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HM Revenue & Customs launch “Second Incomes Campaign”

The News and Updates section in HM Revenue & Customs’ (HMRC) website has just introduced their “Second Incomes Campaign”.  This is to give people a chance to bring their tax affairs up to date, if they are employed and have additional income that’s not taxed.  The detail tells us it’s aimed specifically at undeclared income from self-employment, listing as examples:-

  • Consultancy fees, e.g. for providing training
  • Organising parties and events
  • Providing services like taxi driving, hairdressing or fitness training
  • Making and selling craft items
  • Buying and selling goods, e.g. at market stalls or car boot sales.

However, the system goes on to give people the opportunity to disclose other sources, including Capital Gains.

The Campaign seems in part to be genuinely aimed at helping people to recognise that such source of income are taxable, and should be disclosed.  Taking advantage of present trends, HMRC have included a simple video on YouTube giving advice on circumstances in which notification may be needed:

https://www.youtube.com/watch?v=oElhdGK9gBI&feature=youtu.be

Anyone wanting to take advantage of the Campaign is invited to complete a specific form, and pay what they owe within 4 months of receiving HMRC’s acknowledgement.

Those who make a voluntary disclose will get the “best possible terms”.  The notice adds that if you don’t make a voluntary disclosure and HMRC finds out later that you owe tax, you could get higher penalties or face criminal prosecution.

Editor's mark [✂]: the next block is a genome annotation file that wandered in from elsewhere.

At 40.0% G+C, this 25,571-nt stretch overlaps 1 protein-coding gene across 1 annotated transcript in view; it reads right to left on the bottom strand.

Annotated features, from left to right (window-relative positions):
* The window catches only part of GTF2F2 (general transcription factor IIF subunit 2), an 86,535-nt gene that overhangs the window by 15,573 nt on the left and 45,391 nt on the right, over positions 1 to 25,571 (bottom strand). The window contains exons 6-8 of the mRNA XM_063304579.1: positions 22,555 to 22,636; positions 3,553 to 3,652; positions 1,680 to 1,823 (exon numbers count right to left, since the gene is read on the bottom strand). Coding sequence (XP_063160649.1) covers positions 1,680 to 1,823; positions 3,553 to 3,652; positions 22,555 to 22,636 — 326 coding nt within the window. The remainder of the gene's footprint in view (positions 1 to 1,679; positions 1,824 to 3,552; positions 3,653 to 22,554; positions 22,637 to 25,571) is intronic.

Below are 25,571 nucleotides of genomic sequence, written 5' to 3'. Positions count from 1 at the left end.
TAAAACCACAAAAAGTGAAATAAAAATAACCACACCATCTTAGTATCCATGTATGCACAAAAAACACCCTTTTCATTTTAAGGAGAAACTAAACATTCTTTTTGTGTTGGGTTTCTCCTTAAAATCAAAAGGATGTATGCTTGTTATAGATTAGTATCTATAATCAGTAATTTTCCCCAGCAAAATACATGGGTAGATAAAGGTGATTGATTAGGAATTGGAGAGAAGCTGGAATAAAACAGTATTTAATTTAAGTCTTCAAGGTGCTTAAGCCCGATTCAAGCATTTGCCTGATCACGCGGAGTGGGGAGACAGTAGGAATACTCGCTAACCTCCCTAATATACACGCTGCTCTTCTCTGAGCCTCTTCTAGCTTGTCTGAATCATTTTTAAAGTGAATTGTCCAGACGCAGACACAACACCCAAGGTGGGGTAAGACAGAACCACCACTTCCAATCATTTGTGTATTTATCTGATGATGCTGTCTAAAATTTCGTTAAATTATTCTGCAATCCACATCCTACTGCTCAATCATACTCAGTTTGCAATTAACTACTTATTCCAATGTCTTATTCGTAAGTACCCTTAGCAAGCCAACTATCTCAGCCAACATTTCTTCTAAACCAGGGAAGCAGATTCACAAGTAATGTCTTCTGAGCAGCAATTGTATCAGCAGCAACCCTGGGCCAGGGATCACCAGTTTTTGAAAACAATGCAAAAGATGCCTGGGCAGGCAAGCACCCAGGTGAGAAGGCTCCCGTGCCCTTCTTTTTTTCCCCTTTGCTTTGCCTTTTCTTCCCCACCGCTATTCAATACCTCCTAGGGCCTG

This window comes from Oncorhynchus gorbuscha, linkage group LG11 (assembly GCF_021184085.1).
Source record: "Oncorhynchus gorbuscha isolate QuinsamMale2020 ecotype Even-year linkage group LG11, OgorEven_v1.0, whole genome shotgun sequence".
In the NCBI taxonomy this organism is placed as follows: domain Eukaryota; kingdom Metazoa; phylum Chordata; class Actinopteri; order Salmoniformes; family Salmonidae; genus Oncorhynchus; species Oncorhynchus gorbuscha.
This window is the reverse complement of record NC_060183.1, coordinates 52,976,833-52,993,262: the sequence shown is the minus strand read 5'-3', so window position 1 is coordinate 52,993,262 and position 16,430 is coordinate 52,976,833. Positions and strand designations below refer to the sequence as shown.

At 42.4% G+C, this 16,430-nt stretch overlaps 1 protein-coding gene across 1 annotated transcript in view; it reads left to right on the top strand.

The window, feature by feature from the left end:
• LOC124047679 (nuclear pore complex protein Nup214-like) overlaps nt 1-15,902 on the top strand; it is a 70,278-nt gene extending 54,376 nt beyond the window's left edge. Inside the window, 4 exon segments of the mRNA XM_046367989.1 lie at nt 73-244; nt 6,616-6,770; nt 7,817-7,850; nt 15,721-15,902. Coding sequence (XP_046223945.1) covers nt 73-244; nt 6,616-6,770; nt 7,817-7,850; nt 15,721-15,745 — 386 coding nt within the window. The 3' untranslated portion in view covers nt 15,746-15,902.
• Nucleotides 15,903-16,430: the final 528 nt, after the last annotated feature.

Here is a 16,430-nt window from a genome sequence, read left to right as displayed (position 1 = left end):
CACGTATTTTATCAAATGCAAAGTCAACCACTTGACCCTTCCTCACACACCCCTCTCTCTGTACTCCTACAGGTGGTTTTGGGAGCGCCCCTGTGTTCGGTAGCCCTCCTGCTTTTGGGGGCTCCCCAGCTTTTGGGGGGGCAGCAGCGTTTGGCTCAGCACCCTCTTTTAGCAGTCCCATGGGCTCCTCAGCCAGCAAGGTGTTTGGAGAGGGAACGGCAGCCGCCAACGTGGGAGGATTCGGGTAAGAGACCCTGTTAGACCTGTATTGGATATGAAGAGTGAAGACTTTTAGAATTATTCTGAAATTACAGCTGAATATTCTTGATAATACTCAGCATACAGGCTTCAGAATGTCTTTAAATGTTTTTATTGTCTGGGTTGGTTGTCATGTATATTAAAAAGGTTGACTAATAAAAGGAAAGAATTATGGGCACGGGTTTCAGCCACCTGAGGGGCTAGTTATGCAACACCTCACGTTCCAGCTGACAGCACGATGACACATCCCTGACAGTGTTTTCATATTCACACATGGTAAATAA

HMRC’s notes don’t tell us what measure of penalty will be charged for those notifying them of additional income under this initiative.  However, we have completed one of the application forms (on behalf of that well-known miscreant, Mr A Nonymous), and find that the majority will be invited to self-assess a penalty of 10% or 20%, according to circumstances.  Interest will also be charged, along with the unpaid tax.

For those hoping for special treatment under the Campaign, sadly that doesn’t seem to be the intention.  Those rates of penalty are broadly consistent with the level already charged in cases of voluntary disclosure.  That said, they are certainly better than the penalties which will be charged if the taxman finds out about the income before you tell him!

If you have not given HMRC the full facts about a source of income or gains, and would like experienced professional advice on your options, please contact our Kathy Smith on 01908 674484.

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